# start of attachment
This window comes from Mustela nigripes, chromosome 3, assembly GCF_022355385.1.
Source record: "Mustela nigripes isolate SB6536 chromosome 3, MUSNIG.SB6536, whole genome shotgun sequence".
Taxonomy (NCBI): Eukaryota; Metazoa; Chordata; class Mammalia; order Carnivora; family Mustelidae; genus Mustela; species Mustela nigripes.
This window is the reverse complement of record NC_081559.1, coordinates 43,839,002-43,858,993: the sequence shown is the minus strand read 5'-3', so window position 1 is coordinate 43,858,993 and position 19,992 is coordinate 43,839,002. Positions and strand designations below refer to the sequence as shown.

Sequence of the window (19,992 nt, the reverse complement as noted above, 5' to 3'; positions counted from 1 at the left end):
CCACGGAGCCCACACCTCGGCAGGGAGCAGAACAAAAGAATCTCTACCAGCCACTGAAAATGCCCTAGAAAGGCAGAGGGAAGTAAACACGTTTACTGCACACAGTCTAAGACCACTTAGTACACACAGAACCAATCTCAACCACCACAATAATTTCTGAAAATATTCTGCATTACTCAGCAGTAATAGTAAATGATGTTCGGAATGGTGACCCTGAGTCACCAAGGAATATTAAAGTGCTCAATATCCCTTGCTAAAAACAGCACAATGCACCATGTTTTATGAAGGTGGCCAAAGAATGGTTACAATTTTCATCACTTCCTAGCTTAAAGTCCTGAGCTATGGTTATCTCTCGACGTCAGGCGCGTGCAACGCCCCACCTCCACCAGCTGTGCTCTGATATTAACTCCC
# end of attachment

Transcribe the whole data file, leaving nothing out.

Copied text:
This window comes from Mustela nigripes, chromosome 3, assembly GCF_022355385.1.
Source record: "Mustela nigripes isolate SB6536 chromosome 3, MUSNIG.SB6536, whole genome shotgun sequence".
Taxonomy (NCBI): Eukaryota; Metazoa; Chordata; class Mammalia; order Carnivora; family Mustelidae; genus Mustela; species Mustela nigripes.
This window is the reverse complement of record NC_081559.1, coordinates 43,839,002-43,858,993: the sequence shown is the minus strand read 5'-3', so window position 1 is coordinate 43,858,993 and position 19,992 is coordinate 43,839,002. Positions and strand designations below refer to the sequence as shown.

Sequence of the window (19,992 nt, the reverse complement as noted above, 5' to 3'; positions counted from 1 at the left end):
CCACGGAGCCCACACCTCGGCAGGGAGCAGAACAAAAGAATCTCTACCAGCCACTGAAAATGCCCTAGAAAGGCAGAGGGAAGTAAACACGTTTACTGCACACAGTCTAAGACCACTTAGTACACACAGAACCAATCTCAACCACCACAATAATTTCTGAAAATATTCTGCATTACTCAGCAGTAATAGTAAATGATGTTCGGAATGGTGACCCTGAGTCACCAAGGAATATTAAAGTGCTCAATATCCCTTGCTAAAAACAGCACAATGCACCATGTTTTATGAAGGTGGCCAAAGAATGGTTACAATTTTCATCACTTCCTAGCTTAAAGTCCTGAGCTATGGTTATCTCTCGACGTCAGGCGCGTGCAACGCCCCACCTCCACCAGCTGTGCTCTGATATTAACTCCC